After a bruising few weeks in the wake of the BBC Bashir report, newspapers and politicians have been piling into the Corporation in a sustained attack on its future.
Many angry voices have been calling for abolition of the licence fee and advocating a Netflix-style subscription alternative saying the current system is past its sell by date. But understanding the broadcasting landscape is becoming increasing difficult. It’s like looking under the bonnet of a new car where you know it works but you’re not quite sure what everything does.
What is clear is that streaming services have never been more popular – especially during the recent lockdowns. At the end of 2019 the proportion of homes that had a subscription video on demand service passed fifty per cent for the first time. The perception is that the streamers are providing everything you need so why pay the licence fee? But look at the viewing figures and the picture is less clear.
Netflix, along with the other mainly US-based streaming services, is deliberately vague when it comes to just how many people are watching. Now the TV research group Digital-i has looked at Netflix data from a sample of 2,000 households combing it with that available from the Broadcasters Audience Research Board. They’ve compiled a list of the 20 most viewed TV programmes in the UK in 2020. Channel 4 takes the top slot with The Great British Bake Off which had an average episode audience of just over ten million. BBC’s Strictly Come Dancing comes second with an average of 9.5 million. ITV has nine entries, BBC eight and Netflix has two at 13 and 18 in the chart.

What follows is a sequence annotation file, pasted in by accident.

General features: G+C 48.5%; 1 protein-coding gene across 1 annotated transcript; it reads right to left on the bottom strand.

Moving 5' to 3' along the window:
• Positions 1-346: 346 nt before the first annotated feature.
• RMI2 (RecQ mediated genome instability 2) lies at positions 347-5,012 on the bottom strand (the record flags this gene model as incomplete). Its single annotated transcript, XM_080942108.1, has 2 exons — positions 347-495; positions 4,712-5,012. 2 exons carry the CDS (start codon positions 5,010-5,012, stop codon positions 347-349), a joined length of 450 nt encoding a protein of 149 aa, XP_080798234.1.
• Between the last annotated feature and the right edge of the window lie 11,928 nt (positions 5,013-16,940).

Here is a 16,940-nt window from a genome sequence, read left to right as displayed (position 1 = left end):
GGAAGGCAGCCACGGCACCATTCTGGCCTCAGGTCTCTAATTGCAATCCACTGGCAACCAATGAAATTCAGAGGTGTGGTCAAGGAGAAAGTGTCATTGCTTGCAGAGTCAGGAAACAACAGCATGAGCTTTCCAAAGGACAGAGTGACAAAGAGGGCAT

It’s also interesting to see just what we are watching on Netflix. Sixty per cent of its UK programming in 2020 was licenced from traditional broadcasters like the BBC with 40 per cent original shows. US content makes up the majority of viewing on Netflix in the UK. Just four shows make up ten per cent of all Netflix streams including Friends, The Big Bang Theory, Brooklyn Nine-Nine and Modern Family.
This research doesn’t take into account the huge figures for televised statements during the pandemic. The last lockdown broadcast by the Prime Minister attracted 24 million viewers to the BBC, ITV, CH4 and Sky with 15.6 million watching on the BBC.
And we mustn’t overlook BBC iPlayer. There were 63 million streamings of the drama Normal People and 40 million for Killing Eve proving a demand for popular home grown content.
Returning to the car analogy its difficult to compare engines since the streamers and the UK broadcasters do different things. But at the moment its far from obvious – based on what we’re watching – that one of the racers should be consigned to the scrapyard just yet.